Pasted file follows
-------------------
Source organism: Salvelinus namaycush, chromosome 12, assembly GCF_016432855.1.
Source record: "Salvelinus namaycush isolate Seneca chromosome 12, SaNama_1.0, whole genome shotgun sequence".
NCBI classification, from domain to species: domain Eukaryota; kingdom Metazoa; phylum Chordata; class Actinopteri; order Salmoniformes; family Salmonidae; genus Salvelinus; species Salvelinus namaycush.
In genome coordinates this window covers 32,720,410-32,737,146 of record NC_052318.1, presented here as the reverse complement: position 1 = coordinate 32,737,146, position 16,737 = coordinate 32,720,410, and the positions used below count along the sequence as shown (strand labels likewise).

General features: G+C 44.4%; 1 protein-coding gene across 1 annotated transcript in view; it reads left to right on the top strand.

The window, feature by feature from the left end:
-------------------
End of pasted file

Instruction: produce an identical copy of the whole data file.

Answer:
Source organism: Salvelinus namaycush, chromosome 12, assembly GCF_016432855.1.
Source record: "Salvelinus namaycush isolate Seneca chromosome 12, SaNama_1.0, whole genome shotgun sequence".
NCBI classification, from domain to species: domain Eukaryota; kingdom Metazoa; phylum Chordata; class Actinopteri; order Salmoniformes; family Salmonidae; genus Salvelinus; species Salvelinus namaycush.
In genome coordinates this window covers 32,720,410-32,737,146 of record NC_052318.1, presented here as the reverse complement: position 1 = coordinate 32,737,146, position 16,737 = coordinate 32,720,410, and the positions used below count along the sequence as shown (strand labels likewise).

General features: G+C 44.4%; 1 protein-coding gene across 1 annotated transcript in view; it reads left to right on the top strand.

The window, feature by feature from the left end: